Well no worries. I can still cry. This is good, even if it freaked my kids out a little. (“Are you OKAY??”)

Last night, lying in bed, Mani put her hands on my back. Then she said just the right words, which she has a knack for: We aren’t here to save each other. We don’t need saving. We all come in with our karma and no one can burn if for us but us.

Then you love people and things get sticky sometimes; it is so painful to see someone you love suffering and to not know the answer. But there’s a reason you don’t know the answer. Your love is enough. It doesn’t feel like enough. It feels all wrong; surely you should be DOING something and the impulse to DO something is the same thing as the impulse to FIX it, SAVE THEM, make it BETTER.

There’s no saving.

So my heart is open and I cried and today, right now, I look out the kitchen window and the branches of the pine trees are swaying in the breeze. The sun is strong, and I’m surprised to glance at the clock and see that it’s after 4:00pm. The earth is turning and the seasons are changing and this is one of those moments when I can SEE time. And how bendable it is, and how it both requires so much faith and also none at all. All at the same time.

“We can know a lot. And still no doubt, there are rash and wonderful ideas brewing somewhere; there are many surprises yet to come.” ~ Mary Oliver

The mind loves to catastrophize. To seize the moment but not in a carpe diem kind of way, more like in a we’re-so-fucked kind of way. But it is a lie. A trap. Don’t fall for it, I tell myself. We no more know that things will be awful than we do that Mary Oliver’s “rash and wonderful ideas” are brewing and surprises are yet to come. Good surprises.

You want to write? So write.

You want to cry? So cry.

You want to love? So open your heart and know that it will break over and over and over and over.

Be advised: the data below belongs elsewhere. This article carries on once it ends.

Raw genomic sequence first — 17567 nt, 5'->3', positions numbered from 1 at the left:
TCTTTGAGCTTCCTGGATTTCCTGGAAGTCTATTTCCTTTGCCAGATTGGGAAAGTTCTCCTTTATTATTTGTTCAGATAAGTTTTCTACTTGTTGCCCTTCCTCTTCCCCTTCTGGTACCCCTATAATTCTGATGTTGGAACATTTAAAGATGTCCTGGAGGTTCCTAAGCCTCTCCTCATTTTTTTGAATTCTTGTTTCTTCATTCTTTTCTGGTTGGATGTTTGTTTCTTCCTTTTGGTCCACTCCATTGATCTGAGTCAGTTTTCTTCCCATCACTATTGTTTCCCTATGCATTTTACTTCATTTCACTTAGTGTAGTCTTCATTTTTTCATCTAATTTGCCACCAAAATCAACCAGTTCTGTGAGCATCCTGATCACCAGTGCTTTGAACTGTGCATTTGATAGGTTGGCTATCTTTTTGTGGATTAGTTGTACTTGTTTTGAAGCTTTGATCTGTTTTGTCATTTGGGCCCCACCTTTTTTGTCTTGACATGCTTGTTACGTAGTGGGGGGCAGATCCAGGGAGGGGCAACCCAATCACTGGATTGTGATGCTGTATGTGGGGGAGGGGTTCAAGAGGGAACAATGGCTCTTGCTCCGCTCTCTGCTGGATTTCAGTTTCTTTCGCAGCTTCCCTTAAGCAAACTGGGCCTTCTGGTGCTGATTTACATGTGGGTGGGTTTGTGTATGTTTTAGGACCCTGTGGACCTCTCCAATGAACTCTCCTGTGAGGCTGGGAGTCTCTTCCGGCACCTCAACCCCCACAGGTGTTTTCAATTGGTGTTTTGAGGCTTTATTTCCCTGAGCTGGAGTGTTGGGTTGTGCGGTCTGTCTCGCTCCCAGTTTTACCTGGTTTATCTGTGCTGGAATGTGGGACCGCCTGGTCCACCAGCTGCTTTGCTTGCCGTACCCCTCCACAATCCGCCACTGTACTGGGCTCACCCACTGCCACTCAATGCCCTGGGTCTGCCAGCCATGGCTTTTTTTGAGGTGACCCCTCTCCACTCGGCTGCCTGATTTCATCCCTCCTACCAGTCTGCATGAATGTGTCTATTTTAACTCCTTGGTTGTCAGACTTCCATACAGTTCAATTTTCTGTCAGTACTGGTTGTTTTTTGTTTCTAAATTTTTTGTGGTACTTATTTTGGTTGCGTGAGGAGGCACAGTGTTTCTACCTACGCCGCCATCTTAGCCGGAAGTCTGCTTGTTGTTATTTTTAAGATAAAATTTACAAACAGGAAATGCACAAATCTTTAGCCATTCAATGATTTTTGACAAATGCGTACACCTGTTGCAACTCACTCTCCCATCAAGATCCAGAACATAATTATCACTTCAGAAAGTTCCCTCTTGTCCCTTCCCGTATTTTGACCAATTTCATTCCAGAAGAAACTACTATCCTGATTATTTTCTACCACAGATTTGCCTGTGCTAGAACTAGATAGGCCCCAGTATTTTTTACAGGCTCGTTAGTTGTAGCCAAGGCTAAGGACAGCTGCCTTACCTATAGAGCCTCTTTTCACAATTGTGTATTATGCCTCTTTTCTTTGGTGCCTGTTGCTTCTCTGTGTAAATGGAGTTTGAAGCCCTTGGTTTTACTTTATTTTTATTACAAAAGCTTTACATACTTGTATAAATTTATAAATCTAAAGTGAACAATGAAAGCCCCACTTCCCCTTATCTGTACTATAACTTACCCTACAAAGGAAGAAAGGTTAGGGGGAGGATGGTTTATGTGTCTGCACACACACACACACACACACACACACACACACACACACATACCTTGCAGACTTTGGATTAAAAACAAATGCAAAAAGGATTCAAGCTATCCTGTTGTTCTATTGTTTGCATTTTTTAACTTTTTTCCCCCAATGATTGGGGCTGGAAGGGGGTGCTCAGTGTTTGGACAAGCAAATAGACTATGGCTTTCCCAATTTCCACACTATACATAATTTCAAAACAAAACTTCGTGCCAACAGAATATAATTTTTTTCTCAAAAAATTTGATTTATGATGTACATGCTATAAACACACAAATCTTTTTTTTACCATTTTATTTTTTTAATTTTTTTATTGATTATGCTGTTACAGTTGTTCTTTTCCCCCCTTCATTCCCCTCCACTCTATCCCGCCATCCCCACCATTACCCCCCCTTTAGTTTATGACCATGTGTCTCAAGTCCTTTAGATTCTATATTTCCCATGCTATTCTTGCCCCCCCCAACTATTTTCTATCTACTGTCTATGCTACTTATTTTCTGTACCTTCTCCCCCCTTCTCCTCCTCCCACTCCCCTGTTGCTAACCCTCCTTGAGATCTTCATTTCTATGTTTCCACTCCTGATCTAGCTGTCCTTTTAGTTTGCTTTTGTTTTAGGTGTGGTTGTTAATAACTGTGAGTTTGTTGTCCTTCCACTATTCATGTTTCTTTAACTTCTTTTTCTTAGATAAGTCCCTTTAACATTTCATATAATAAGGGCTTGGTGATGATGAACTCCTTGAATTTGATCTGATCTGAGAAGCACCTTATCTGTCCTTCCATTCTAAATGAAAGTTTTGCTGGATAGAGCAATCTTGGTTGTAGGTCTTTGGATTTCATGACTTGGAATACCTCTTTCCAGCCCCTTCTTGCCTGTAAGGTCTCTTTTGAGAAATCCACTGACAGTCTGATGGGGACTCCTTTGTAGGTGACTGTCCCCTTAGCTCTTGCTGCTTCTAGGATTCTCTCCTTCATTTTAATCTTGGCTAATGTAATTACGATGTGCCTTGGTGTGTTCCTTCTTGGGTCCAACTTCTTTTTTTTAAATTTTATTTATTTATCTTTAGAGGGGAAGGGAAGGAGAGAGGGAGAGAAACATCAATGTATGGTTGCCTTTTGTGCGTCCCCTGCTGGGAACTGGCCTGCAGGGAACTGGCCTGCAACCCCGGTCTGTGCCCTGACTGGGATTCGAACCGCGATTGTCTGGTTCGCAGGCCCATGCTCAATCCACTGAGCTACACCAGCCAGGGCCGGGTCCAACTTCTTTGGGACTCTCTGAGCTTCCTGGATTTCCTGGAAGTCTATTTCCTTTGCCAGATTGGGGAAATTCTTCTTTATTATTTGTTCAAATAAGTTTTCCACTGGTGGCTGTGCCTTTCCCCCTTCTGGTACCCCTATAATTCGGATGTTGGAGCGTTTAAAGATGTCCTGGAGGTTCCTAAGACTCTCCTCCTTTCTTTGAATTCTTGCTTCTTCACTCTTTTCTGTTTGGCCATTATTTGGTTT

And you will hug someone you love so tightly and suddenly your two bodies will be the shape of sky, which of course is impossible to imagine but perfectly reasonable in the ways of being.

After the fire, you will feel cleaner somehow, and heightened of senses. A bird in the morning will tell you winter is just a word, and you’ll spit out those two syllables with your toothpaste while the shower’s running and you’re standing there naked in the small bathroom looking at all that grey hair around your temples.

Time is not passing us nor are we passing time. Young people will be grown adults someday, full-bodied and with memories of their own, and someday we — you and I — will be the memories themselves. Long, long after we’re gone.

So yes. This day has brought me to tears. Because of love. Because of how empty-handed I feel sometimes. Because of how unbearably beautiful it is to be alive.

All You Need Is Love

All you need is love.

And justice. And equal pay. And justice. And fair legal representation. And justice. And protection from discrimination. And the right to be safe in your own skin. And justice. And gun control. And justice. And clean water. And justice. And safe schools. And justice. And the right to choose. And justice. And reparations. And justice. And sacred land. And justice. And solid allies. And justice. And access to affordable and unbiased medical care. And justice. And housing. And justice. And scientific research. And justice. And opportunities for higher learning. And justice. And livable wages. And justice. And freedom of the press. And justice. And sanctuary cities. And justice. And art of all kinds that makes you think and squirm and burst into tears or laughter. And justice. And intersectionality. And justice.